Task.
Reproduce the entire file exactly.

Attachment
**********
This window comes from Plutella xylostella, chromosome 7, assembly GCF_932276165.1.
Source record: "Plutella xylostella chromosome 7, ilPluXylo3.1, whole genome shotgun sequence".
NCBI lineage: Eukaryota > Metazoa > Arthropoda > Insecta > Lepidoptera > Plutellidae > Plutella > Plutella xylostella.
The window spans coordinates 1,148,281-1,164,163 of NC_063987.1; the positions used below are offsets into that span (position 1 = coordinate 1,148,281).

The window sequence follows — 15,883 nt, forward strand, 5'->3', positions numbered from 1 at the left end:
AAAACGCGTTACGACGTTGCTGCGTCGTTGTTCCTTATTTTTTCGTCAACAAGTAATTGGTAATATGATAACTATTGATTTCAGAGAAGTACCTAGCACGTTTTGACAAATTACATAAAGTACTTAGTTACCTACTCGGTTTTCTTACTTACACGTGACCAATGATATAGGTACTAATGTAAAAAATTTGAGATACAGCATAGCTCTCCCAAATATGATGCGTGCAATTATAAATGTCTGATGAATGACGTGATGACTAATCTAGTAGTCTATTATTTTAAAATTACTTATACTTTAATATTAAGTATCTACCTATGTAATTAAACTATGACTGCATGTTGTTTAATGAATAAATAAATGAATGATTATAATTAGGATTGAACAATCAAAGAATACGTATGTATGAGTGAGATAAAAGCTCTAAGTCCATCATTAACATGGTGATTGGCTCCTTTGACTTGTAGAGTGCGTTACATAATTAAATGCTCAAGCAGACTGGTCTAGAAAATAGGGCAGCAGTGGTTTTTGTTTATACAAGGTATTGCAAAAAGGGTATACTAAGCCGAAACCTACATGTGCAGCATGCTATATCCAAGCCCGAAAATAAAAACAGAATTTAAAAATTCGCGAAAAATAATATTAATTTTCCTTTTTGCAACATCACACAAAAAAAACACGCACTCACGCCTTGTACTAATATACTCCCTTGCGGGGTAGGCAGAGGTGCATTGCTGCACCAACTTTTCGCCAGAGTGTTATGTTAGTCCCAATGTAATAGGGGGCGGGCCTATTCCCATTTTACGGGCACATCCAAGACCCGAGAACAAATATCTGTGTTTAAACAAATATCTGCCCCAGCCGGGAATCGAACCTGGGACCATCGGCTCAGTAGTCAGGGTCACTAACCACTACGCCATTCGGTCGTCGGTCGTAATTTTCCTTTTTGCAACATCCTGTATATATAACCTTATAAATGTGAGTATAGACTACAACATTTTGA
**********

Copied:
This window comes from Plutella xylostella, chromosome 7, assembly GCF_932276165.1.
Source record: "Plutella xylostella chromosome 7, ilPluXylo3.1, whole genome shotgun sequence".
NCBI lineage: Eukaryota > Metazoa > Arthropoda > Insecta > Lepidoptera > Plutellidae > Plutella > Plutella xylostella.
The window spans coordinates 1,148,281-1,164,163 of NC_063987.1; the positions used below are offsets into that span (position 1 = coordinate 1,148,281).

The window sequence follows — 15,883 nt, forward strand, 5'->3', positions numbered from 1 at the left end:
AAAACGCGTTACGACGTTGCTGCGTCGTTGTTCCTTATTTTTTCGTCAACAAGTAATTGGTAATATGATAACTATTGATTTCAGAGAAGTACCTAGCACGTTTTGACAAATTACATAAAGTACTTAGTTACCTACTCGGTTTTCTTACTTACACGTGACCAATGATATAGGTACTAATGTAAAAAATTTGAGATACAGCATAGCTCTCCCAAATATGATGCGTGCAATTATAAATGTCTGATGAATGACGTGATGACTAATCTAGTAGTCTATTATTTTAAAATTACTTATACTTTAATATTAAGTATCTACCTATGTAATTAAACTATGACTGCATGTTGTTTAATGAATAAATAAATGAATGATTATAATTAGGATTGAACAATCAAAGAATACGTATGTATGAGTGAGATAAAAGCTCTAAGTCCATCATTAACATGGTGATTGGCTCCTTTGACTTGTAGAGTGCGTTACATAATTAAATGCTCAAGCAGACTGGTCTAGAAAATAGGGCAGCAGTGGTTTTTGTTTATACAAGGTATTGCAAAAAGGGTATACTAAGCCGAAACCTACATGTGCAGCATGCTATATCCAAGCCCGAAAATAAAAACAGAATTTAAAAATTCGCGAAAAATAATATTAATTTTCCTTTTTGCAACATCACACAAAAAAAACACGCACTCACGCCTTGTACTAATATACTCCCTTGCGGGGTAGGCAGAGGTGCATTGCTGCACCAACTTTTCGCCAGAGTGTTATGTTAGTCCCAATGTAATAGGGGGCGGGCCTATTCCCATTTTACGGGCACATCCAAGACCCGAGAACAAATATCTGTGTTTAAACAAATATCTGCCCCAGCCGGGAATCGAACCTGGGACCATCGGCTCAGTAGTCAGGGTCACTAACCACTACGCCATTCGGTCGTCGGTCGTAATTTTCCTTTTTGCAACATCCTGTATATATAACCTTATAAATGTGAGTATAGACTACAACATTTTGA